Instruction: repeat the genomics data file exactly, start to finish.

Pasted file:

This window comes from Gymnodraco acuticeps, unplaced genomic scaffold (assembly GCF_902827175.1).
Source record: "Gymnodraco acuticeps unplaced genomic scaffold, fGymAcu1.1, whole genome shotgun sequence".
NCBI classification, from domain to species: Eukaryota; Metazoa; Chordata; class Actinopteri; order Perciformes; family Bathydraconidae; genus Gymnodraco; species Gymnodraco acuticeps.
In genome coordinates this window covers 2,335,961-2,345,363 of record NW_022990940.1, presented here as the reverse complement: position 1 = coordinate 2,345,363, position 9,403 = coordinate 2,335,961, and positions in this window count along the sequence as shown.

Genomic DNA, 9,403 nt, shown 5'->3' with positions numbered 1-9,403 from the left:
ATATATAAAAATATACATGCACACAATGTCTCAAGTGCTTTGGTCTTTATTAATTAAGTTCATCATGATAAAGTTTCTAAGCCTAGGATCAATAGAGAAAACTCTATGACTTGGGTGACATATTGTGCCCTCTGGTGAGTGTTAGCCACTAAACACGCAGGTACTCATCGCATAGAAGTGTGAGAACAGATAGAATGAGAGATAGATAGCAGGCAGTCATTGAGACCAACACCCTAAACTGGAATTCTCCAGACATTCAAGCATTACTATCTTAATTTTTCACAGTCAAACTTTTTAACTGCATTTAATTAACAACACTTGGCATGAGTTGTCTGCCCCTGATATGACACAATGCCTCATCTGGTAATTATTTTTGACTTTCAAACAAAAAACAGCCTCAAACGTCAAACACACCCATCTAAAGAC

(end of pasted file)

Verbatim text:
This window comes from Gymnodraco acuticeps, unplaced genomic scaffold (assembly GCF_902827175.1).
Source record: "Gymnodraco acuticeps unplaced genomic scaffold, fGymAcu1.1, whole genome shotgun sequence".
NCBI classification, from domain to species: Eukaryota; Metazoa; Chordata; class Actinopteri; order Perciformes; family Bathydraconidae; genus Gymnodraco; species Gymnodraco acuticeps.
In genome coordinates this window covers 2,335,961-2,345,363 of record NW_022990940.1, presented here as the reverse complement: position 1 = coordinate 2,345,363, position 9,403 = coordinate 2,335,961, and positions in this window count along the sequence as shown.

Genomic DNA, 9,403 nt, shown 5'->3' with positions numbered 1-9,403 from the left:
ATATATAAAAATATACATGCACACAATGTCTCAAGTGCTTTGGTCTTTATTAATTAAGTTCATCATGATAAAGTTTCTAAGCCTAGGATCAATAGAGAAAACTCTATGACTTGGGTGACATATTGTGCCCTCTGGTGAGTGTTAGCCACTAAACACGCAGGTACTCATCGCATAGAAGTGTGAGAACAGATAGAATGAGAGATAGATAGCAGGCAGTCATTGAGACCAACACCCTAAACTGGAATTCTCCAGACATTCAAGCATTACTATCTTAATTTTTCACAGTCAAACTTTTTAACTGCATTTAATTAACAACACTTGGCATGAGTTGTCTGCCCCTGATATGACACAATGCCTCATCTGGTAATTATTTTTGACTTTCAAACAAAAAACAGCCTCAAACGTCAAACACACCCATCTAAAGAC